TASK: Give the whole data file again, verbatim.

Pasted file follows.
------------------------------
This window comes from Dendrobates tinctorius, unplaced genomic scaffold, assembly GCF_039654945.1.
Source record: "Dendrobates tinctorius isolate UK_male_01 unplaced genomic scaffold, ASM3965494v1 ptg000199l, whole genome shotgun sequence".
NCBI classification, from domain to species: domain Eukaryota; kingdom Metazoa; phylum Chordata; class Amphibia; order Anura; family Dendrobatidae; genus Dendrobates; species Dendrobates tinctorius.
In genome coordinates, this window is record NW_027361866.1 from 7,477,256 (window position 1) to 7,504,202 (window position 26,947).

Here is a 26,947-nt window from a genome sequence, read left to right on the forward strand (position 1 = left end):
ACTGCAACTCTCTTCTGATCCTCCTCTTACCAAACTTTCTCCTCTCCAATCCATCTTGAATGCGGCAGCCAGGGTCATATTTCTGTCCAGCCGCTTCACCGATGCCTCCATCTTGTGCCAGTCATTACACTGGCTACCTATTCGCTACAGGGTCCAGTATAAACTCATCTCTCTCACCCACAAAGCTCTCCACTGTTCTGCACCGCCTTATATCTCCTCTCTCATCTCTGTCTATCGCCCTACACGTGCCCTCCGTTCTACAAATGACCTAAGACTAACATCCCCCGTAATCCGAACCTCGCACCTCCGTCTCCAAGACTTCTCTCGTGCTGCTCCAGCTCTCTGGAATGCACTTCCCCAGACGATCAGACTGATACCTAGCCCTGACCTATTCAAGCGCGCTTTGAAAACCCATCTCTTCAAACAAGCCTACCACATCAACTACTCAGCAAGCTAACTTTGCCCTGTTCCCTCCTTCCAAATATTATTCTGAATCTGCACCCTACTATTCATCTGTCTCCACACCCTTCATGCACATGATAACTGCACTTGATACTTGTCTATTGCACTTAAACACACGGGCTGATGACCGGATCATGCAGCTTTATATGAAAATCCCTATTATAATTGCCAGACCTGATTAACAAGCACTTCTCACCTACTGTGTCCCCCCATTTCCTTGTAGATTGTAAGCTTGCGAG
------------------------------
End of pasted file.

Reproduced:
This window comes from Dendrobates tinctorius, unplaced genomic scaffold, assembly GCF_039654945.1.
Source record: "Dendrobates tinctorius isolate UK_male_01 unplaced genomic scaffold, ASM3965494v1 ptg000199l, whole genome shotgun sequence".
NCBI classification, from domain to species: domain Eukaryota; kingdom Metazoa; phylum Chordata; class Amphibia; order Anura; family Dendrobatidae; genus Dendrobates; species Dendrobates tinctorius.
In genome coordinates, this window is record NW_027361866.1 from 7,477,256 (window position 1) to 7,504,202 (window position 26,947).

Here is a 26,947-nt window from a genome sequence, read left to right on the forward strand (position 1 = left end):
ACTGCAACTCTCTTCTGATCCTCCTCTTACCAAACTTTCTCCTCTCCAATCCATCTTGAATGCGGCAGCCAGGGTCATATTTCTGTCCAGCCGCTTCACCGATGCCTCCATCTTGTGCCAGTCATTACACTGGCTACCTATTCGCTACAGGGTCCAGTATAAACTCATCTCTCTCACCCACAAAGCTCTCCACTGTTCTGCACCGCCTTATATCTCCTCTCTCATCTCTGTCTATCGCCCTACACGTGCCCTCCGTTCTACAAATGACCTAAGACTAACATCCCCCGTAATCCGAACCTCGCACCTCCGTCTCCAAGACTTCTCTCGTGCTGCTCCAGCTCTCTGGAATGCACTTCCCCAGACGATCAGACTGATACCTAGCCCTGACCTATTCAAGCGCGCTTTGAAAACCCATCTCTTCAAACAAGCCTACCACATCAACTACTCAGCAAGCTAACTTTGCCCTGTTCCCTCCTTCCAAATATTATTCTGAATCTGCACCCTACTATTCATCTGTCTCCACACCCTTCATGCACATGATAACTGCACTTGATACTTGTCTATTGCACTTAAACACACGGGCTGATGACCGGATCATGCAGCTTTATATGAAAATCCCTATTATAATTGCCAGACCTGATTAACAAGCACTTCTCACCTACTGTGTCCCCCCATTTCCTTGTAGATTGTAAGCTTGCGAG